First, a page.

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2:58 pm
Tue September 18, 2012

Two Attempts To Turn Summer Platinum Into Fall Gold

Carly Rae Jepsen and the cover of Kanye West's latest album, Cruel Summer.
Vanessa Heins Courtesy of Universal Music Group

Originally published on Wed September 19, 2012 9:47 am

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The Two-Way
2:48 pm
Tue September 18, 2012

'Mother Jones' Releases Full, Unedited Romney Video

Originally published on Tue September 18, 2012 3:57 pm

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From Our Listeners
2:25 pm
Tue September 18, 2012

Letters: Housing Market And Pervasive Poverty

Transcript

NEAL CONAN, HOST:

It's Tuesday and time to read from your comments.

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World Cafe
2:06 pm
Tue September 18, 2012

Sidi Toure On World Cafe

Sidi Toure.
Johnathan Crawford Courtesy of the artist

Sidi Touré is a Songhai singer-songwriter from the city of Gao in northern Mali. Though he grew up in a royal family, he sings the blues elegantly and in his own native language; interestingly, Touré has said he'd never heard American blues music until after his first album was released.

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NPR Story
2:04 pm
Tue September 18, 2012

The Pros And Cons Of Gathering Biometric Data

Originally published on Tue September 18, 2012 2:13 pm

Transcript

NEAL CONAN, HOST:

This is TALK OF THE NATION. I'm Neal Conan in Washington. Anybody who watches police procedurals on TV knows the term AFIS. That stands for the FBI's Integrated Automated Fingerprint Identification System. And over the next couple of years, it's being updated, and we're going to have to get used to a new acronym, NGIS, the Next-Generation Identification System, which incorporates an improved fingerprint system and all kinds of other biometric data, from face recognition to iris scans.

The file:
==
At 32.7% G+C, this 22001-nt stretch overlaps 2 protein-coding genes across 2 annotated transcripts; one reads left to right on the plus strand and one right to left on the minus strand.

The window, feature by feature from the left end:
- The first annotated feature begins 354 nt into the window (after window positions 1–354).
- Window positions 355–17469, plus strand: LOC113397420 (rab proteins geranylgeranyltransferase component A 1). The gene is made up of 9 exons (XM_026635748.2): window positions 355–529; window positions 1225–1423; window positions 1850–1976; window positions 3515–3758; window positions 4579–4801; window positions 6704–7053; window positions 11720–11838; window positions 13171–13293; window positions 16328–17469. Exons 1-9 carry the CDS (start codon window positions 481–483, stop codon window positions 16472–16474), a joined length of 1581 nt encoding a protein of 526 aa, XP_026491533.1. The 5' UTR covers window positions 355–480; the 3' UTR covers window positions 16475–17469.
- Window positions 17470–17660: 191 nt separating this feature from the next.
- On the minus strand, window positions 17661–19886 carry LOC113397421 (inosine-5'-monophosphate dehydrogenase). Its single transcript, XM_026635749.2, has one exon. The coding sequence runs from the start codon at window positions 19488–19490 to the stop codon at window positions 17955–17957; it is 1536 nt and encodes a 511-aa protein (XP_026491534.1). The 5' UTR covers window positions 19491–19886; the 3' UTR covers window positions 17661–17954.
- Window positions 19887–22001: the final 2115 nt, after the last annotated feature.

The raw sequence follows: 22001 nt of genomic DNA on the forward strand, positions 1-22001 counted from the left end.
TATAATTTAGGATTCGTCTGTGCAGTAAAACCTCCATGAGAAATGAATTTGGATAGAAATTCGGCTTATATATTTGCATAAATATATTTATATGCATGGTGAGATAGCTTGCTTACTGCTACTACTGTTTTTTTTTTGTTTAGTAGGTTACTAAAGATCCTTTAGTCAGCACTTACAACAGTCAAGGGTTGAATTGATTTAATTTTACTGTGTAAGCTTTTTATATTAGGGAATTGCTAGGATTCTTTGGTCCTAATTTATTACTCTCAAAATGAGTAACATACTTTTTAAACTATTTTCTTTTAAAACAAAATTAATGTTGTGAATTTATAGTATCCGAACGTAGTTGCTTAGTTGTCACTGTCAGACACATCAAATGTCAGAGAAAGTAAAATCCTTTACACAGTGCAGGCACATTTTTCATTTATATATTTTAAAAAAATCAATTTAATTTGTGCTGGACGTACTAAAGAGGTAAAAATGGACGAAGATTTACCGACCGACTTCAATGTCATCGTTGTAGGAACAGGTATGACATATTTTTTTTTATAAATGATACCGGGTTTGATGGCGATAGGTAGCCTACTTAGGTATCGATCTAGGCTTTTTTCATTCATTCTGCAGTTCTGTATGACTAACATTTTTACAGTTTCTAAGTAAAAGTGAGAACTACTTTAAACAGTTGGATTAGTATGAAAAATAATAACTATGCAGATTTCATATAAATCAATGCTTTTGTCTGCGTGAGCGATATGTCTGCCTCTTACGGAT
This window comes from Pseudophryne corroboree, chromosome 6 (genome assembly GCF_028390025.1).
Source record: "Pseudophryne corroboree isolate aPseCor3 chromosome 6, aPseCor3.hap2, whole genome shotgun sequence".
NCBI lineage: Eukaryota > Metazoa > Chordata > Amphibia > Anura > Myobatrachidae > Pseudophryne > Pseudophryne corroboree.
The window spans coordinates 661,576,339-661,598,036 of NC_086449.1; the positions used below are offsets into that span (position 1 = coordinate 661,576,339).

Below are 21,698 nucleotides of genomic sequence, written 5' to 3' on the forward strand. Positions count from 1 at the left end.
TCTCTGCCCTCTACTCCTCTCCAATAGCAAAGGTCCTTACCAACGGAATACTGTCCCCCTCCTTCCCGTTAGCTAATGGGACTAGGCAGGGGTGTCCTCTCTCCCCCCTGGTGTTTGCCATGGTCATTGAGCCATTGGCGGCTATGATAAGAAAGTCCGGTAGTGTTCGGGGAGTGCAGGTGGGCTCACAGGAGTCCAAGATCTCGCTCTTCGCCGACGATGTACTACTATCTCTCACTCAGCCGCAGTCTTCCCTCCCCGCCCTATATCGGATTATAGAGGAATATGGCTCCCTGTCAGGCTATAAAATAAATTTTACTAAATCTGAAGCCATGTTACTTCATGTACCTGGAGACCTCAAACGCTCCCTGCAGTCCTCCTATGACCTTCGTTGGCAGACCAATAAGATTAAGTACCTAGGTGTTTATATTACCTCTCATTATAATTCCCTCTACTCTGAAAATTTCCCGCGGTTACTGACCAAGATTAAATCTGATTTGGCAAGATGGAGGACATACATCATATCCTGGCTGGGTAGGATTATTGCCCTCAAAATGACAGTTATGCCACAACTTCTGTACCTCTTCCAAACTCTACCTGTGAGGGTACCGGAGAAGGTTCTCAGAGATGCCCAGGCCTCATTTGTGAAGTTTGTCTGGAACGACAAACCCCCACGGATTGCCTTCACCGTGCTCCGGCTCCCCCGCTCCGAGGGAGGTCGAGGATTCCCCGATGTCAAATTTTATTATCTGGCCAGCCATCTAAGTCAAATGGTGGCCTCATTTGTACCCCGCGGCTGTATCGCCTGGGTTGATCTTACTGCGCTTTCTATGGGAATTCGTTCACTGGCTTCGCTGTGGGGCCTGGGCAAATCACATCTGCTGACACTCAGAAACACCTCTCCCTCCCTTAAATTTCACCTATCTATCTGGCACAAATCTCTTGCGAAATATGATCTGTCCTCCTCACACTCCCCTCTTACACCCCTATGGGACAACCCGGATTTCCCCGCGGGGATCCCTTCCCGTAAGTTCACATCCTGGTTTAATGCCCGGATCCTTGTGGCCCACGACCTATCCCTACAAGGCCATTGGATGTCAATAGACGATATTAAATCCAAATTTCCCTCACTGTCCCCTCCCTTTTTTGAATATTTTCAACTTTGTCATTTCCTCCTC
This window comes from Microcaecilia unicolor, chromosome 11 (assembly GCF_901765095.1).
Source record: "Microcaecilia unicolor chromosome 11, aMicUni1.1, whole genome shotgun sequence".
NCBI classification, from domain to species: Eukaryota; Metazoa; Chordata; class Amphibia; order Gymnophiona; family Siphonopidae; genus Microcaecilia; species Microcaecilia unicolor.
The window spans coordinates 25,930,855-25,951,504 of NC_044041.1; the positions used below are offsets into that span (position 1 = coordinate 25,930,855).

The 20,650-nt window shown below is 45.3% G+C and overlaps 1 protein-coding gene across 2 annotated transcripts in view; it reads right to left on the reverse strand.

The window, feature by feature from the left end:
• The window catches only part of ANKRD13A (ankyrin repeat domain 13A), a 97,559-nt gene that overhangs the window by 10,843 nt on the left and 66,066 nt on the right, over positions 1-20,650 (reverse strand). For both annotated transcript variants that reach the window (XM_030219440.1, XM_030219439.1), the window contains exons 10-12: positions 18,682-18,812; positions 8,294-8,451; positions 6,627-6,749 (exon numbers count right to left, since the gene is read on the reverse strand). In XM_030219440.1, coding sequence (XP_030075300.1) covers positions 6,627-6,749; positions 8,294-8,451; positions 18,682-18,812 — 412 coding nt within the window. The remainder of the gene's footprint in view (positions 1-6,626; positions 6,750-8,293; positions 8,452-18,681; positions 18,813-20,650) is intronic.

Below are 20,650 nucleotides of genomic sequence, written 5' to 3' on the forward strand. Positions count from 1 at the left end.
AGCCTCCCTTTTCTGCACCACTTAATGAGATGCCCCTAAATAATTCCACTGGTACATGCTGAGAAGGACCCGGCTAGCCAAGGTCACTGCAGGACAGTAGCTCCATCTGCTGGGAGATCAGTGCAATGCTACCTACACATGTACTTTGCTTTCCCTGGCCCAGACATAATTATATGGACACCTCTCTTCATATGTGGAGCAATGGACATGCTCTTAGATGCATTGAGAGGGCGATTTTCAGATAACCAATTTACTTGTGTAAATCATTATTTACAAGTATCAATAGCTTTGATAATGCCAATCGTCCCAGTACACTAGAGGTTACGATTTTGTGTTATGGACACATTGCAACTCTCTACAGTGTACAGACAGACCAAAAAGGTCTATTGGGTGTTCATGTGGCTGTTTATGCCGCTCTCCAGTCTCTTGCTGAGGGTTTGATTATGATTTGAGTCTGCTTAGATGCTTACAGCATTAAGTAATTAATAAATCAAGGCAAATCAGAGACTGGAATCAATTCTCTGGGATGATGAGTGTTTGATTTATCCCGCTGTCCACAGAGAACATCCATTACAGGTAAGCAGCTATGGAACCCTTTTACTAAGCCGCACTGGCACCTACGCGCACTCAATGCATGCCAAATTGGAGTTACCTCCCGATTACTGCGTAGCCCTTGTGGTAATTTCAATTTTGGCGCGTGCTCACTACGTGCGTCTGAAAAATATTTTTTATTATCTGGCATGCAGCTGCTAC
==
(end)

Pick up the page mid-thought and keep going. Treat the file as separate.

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NPR Story
2:04 pm
Tue September 18, 2012

Can Anyone Compete With Apple?

Originally published on Tue September 18, 2012 2:16 pm

Demand for Apple's iPhone 5 is expected to be so big that one economist predicted sales could boost the U.S. economy 1/2 percent. And Apple's going to court to shut down what it sees as copycats. Slate columnist Farhad Manjoo talks about who's competing with Apple, and whether it's working.

NPR Story
2:04 pm
Tue September 18, 2012

Hospitals Fight To Stop Superbugs' Spread

Originally published on Tue September 18, 2012 4:11 pm

Transcript

NEAL CONAN, HOST:

This is TALK OF THE NATION. I'm Neal Conan in Washington. The NIH superbug claimed its seventh victim last week, more than six months after specialists at one of the country's most prestigious hospitals thought they had the outbreak contained. The bug is called Klebsiella - I'll get it right - Klebsiella pneumoniae, or KPC for short, and most antibiotics can't kill it. It's one of several drug-resistant bacteria that many hospitals struggle to control. The best known is probably MRSA.

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Shots - Health Blog
1:55 pm
Tue September 18, 2012

Botswana Doctors Stop Cervical Cancer With A Vinegar Swab

Doreen Ramogola-Masire, an obstetrician-gynecologist in Botswana, hopes that a simple, quick screen for cervical cancer with vinegar will catch the disease early and save women's lives.
Jason Beaubien NPR

Originally published on Fri November 9, 2012 1:56 pm

In the U.S., the pap smear has become a routine part of women's health care, and it's dramatically reduced cervical cancer deaths. But in Africa and other impoverished regions, few women get pap smears because the countries lack the laboratories and other resources necessary to offer them.

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The Two-Way
1:06 pm
Tue September 18, 2012

Egypt Issues Arrest Warrant For Americans Behind Muhammad Film

Los Angles County Sheriff's officers escort an unidentified person out of Nakoula Basseley Nakoula's home in Cerritos, Calif., early Saturday.
Bret Hartman Reuters /Landov

Originally published on Tue September 18, 2012 2:26 pm